Review by: Mountain Monkey
SCUM Rating: ★ ★ ★ ☆ ☆
If you’re looking for a break from the usual 200-million dollar, thrill-a-minute ‘product’ being unleashed by Hollywood this summer (or any other summer), look no further than indie sci-fi flick, Europa Report.
Produced with a comparatively paltry budget of less than 10 million dollars, Europa Report was filmed entirely in a Brooklyn warehouse in 2011. The limited space for filming is evident in the movie, as most of the drama happens within the confines of a space module hurtling towards Europa, which is an ice-covered moon orbiting Jupiter. Almost everything else on-screen is filled in with CGI that isn’t fantastic, but good enough to keep the movie humming along.
The six astronauts in the space module ‘Europa One’ are on a two-year long flight to investigate whether life exists on Europa. Apparently, where there’s ice (Europa is covered in it), there’s life, so a private company ‘Europa Ventures’ gathers enough funds for the mission. Nothing much is said as to how and why a private company is funding the mission, but there’s a viral marketing site that gives some background on the mission and company.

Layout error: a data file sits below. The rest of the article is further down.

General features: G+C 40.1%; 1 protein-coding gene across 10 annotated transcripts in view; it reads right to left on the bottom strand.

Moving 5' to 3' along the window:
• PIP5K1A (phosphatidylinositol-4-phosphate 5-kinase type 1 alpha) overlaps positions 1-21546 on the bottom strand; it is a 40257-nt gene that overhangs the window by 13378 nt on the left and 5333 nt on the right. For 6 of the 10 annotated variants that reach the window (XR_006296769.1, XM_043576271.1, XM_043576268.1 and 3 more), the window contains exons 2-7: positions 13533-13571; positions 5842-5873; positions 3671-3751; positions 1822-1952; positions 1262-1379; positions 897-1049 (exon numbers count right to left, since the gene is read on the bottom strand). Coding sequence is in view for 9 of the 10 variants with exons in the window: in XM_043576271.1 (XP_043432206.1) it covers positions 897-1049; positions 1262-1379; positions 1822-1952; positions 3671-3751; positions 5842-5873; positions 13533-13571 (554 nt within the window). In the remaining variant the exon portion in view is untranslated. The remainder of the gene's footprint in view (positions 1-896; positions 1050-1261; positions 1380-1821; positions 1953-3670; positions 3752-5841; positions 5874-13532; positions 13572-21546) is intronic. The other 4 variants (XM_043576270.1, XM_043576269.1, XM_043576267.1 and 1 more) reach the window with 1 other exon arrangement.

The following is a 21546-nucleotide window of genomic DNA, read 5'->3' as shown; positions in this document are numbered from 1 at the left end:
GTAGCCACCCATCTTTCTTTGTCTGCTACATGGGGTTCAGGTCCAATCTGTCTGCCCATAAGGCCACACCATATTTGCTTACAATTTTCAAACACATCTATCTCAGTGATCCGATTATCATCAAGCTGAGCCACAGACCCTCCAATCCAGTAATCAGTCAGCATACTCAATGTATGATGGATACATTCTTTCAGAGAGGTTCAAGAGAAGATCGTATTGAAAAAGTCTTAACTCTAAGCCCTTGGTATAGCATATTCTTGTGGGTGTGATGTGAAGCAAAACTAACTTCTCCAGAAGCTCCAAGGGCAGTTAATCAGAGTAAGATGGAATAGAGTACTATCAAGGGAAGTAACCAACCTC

Inevitably, things do not go smoothly for the crew, and they encounter a solar storm that knocks out communication with Earth. With real-time communication gone, the rest of the movie is pieced together with footage that is filmed by the modules cameras. This ‘found footage’ approach to movies should be familiar to us by now (after Cloverfield and Blair Witch Project), and it works pretty well for Europa Report, with its solid script, excellent editing and limited budget.
There are no big name actors in Europa Report, and they deliver decent performances that support the fluidly evolving story-line. My only real complaint about the movie is the finale, which is a bit of a letdown (some things are best left unseen!). Other than that, Ecuadorian director Sebastián Cordero and the rest of the crew deliver a very entertaining sci-fi movie, which follows in the footsteps of Moon (2009) in proving that you don’t need a titanic-sized budget to create a good movie.